EDP Sciences
Free Access
Volume 443, Number 3, December I 2005
Page(s) 945 - 954
Section Interstellar and circumstellar matter
DOI https://doi.org/10.1051/0004-6361:20042050
Published online 15 November 2005

A&A 443, 945-954 (2005)
DOI: 10.1051/0004-6361:20042050

Sub-arcsec imaging of the AB Aur molecular disk and envelope at millimeter wavelengths: a non Keplerian disk

V. Piétu1, 2, S. Guilloteau2 and A. Dutrey2

1  LAOG, Observatoire de Grenoble, BP 53, 38041 Grenoble Cedex 9, France
    e-mail: guilloteau@obs.u-bordeaux1.fr
2  L3AB, Observatoire de Bordeaux, 2 rue de l'Observatoire, BP 89, 33270 Floirac, France

(Received 22 September 2004 / Accepted 31 March 2005)

We present sub-arcsecond images of AB Auriga obtained with the IRAM Plateau de Bure interferometer in the isotopologues of CO, and in continuum at 3 and 1.3 mm. These observations allow us to trace the structure of the circumstellar material of AB Aur in regions where optical and IR imaging is impossible because of the emission from the star. These images reveal that the environment of AB Aur is widely different from the proto-planetary disks that surround T Tauri stars like DM Tau and LkCa15 or HAeBe stars like MWC 480 in several aspects. Instead of being centrally peaked, the continuum emission is dominated by a bright, asymmetric (spiral-like) feature at about 140 AU from the central star. Little emission is associated with the star itself. The molecular emission shows that AB Aur is surrounded by a very extended flattened structure ("disk"), which is rotating around the star. Bright molecular emission is also found towards the continuum "spiral". The large-scale molecular structure suggests the AB Aur disk is inclined between 23 and 43 degrees, but the strong asymmetry of the continuum and molecular emission prevents an accurate determination of the inclination of the inner parts. Analysis of the emission in terms of a Keplerian disk provides a reasonable fit to the data, but fails to give a consistent picture because the inclinations determined from $^{12}{\rm CO}$  ${J}~= 2~\rightarrow\ 1$, $^{13}{\rm CO}$  ${J}~= 2~\rightarrow\ 1$, $^{13}{\rm CO}$  ${J}~= 1~\rightarrow\ 0$ and ${\rm C}^{18}{\rm O}$  ${J}~= 1~\rightarrow\ 0$ do not agree. The mass predicted for the central star in such Keplerian models is in the range 0.9 to 1.2  ${M}_{\odot}$, much smaller than the expected 2.2  ${M}_{\odot}$ from the spectral type of AB Aur. Better and more consistent fits to the $^{13}{\rm CO}$  ${J}~= 2~\rightarrow\ 1$, $^{13}{\rm CO}$  ${J}~= 1~\rightarrow\ 0$ data are obtained by relaxing the Keplerian hypothesis. We find significant non-Keplerian motion, with a best fit exponent for the rotation velocity law of 0.41 $\pm$ 0.01, but no evidence for radial motion. The disk has an inner hole about 70 AU in radius. The disk is warm and shows no evidence of depletion of CO. The dust properties suggest that the dust is less evolved than in typical T Tauri disks. Both the spiral-like feature and the departure from purely Keplerian motion indicates the AB Aur disk is not in quasi-equilibrium. Disk self-gravity is insufficient to create the perturbation. This behavior may be related either to an early phase of star formation in which the Keplerian regime is not yet fully established and/or to a disturbance of yet unknown origin. An alternate, but unproven, possibility is that of a low mass companion located about 40 AU from AB Aur.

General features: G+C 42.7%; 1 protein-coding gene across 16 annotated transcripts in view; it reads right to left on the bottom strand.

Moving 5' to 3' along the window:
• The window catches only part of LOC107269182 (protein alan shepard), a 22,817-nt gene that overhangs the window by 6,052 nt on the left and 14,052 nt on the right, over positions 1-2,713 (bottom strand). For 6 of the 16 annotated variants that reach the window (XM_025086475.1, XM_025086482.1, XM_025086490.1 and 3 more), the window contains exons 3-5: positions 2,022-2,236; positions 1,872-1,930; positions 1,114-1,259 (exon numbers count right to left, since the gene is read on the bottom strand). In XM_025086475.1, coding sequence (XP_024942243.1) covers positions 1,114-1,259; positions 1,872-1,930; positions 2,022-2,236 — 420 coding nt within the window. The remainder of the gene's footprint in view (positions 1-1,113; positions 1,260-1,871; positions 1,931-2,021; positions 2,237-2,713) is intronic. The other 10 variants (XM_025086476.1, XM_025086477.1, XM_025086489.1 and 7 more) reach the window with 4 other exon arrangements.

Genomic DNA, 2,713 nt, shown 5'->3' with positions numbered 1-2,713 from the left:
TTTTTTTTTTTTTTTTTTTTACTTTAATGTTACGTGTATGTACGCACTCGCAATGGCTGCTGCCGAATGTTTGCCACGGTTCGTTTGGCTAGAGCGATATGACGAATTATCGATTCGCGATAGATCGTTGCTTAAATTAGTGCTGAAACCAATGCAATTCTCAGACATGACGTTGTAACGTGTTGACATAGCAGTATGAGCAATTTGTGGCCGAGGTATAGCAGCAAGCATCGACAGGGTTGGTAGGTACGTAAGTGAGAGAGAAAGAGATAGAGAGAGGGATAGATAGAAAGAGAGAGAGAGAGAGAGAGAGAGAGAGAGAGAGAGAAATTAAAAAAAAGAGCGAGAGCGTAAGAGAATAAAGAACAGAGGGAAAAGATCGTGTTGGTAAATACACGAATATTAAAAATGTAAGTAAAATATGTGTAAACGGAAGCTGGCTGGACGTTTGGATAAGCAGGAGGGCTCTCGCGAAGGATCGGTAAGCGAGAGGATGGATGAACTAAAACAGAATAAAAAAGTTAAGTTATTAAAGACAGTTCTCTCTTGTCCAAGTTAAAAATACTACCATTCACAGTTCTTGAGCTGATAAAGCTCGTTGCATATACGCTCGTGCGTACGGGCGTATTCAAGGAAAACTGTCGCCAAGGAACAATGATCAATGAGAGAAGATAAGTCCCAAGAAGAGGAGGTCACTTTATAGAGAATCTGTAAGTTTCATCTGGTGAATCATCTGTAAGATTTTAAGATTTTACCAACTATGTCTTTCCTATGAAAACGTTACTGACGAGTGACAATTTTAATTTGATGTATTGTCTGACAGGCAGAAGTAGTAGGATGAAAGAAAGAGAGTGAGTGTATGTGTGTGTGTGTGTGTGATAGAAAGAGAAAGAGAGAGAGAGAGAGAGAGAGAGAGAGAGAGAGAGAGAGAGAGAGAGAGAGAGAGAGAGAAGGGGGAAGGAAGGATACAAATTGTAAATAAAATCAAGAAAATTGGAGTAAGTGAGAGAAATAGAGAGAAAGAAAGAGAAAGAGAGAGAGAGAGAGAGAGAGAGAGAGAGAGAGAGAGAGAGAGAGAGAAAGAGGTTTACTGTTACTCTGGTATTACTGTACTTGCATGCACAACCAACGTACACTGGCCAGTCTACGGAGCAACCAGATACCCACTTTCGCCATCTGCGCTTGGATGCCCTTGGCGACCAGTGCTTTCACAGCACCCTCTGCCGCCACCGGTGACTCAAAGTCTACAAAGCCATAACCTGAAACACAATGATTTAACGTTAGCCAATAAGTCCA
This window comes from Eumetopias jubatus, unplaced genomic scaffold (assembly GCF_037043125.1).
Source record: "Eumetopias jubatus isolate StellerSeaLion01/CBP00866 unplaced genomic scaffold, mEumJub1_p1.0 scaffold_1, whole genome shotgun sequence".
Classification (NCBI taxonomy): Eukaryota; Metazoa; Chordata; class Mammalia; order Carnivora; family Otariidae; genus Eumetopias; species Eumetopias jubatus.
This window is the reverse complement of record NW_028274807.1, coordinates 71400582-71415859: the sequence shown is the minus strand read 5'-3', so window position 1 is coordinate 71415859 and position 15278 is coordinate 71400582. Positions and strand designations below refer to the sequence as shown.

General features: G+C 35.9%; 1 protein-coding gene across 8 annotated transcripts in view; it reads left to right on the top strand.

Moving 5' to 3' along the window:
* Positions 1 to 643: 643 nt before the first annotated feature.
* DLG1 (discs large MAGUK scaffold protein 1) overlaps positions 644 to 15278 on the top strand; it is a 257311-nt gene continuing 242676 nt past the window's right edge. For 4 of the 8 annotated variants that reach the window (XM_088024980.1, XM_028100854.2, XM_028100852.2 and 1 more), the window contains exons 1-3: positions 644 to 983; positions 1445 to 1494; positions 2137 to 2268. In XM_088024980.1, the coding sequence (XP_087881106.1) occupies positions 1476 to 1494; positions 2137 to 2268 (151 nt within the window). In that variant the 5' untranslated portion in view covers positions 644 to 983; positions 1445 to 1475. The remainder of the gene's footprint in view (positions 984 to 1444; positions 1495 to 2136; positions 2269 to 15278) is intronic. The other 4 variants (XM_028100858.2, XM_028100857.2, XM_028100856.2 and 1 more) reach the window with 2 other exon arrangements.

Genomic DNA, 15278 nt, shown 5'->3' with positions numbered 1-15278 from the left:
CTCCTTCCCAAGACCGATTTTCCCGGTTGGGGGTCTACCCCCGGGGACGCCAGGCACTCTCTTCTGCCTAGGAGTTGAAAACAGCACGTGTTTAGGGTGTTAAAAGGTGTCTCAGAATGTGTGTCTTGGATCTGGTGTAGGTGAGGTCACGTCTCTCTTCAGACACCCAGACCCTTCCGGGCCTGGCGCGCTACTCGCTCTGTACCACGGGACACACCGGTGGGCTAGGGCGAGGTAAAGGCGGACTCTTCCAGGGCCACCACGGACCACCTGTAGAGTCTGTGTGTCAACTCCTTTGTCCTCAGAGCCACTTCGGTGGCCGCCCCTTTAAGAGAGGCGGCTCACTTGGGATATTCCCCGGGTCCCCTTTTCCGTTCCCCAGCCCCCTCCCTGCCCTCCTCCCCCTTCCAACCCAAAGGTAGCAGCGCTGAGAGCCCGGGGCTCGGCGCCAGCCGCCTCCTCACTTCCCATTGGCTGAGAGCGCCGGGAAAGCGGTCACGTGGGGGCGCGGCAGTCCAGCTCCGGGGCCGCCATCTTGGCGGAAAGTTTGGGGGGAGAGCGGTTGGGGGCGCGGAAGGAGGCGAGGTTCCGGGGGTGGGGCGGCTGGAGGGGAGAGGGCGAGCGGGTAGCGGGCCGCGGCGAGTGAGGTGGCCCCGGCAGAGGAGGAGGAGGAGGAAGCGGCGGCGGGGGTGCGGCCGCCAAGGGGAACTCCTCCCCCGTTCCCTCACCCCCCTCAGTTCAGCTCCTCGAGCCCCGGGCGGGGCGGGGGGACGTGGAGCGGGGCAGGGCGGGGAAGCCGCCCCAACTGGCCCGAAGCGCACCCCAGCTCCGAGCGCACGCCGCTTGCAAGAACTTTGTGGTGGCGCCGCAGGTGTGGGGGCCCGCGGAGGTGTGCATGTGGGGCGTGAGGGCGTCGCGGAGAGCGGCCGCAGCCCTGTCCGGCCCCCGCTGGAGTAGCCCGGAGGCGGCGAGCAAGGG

Key words: stars: formation -- planetary systems: protoplanetary disks -- radio lines: stars

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© ESO 2005

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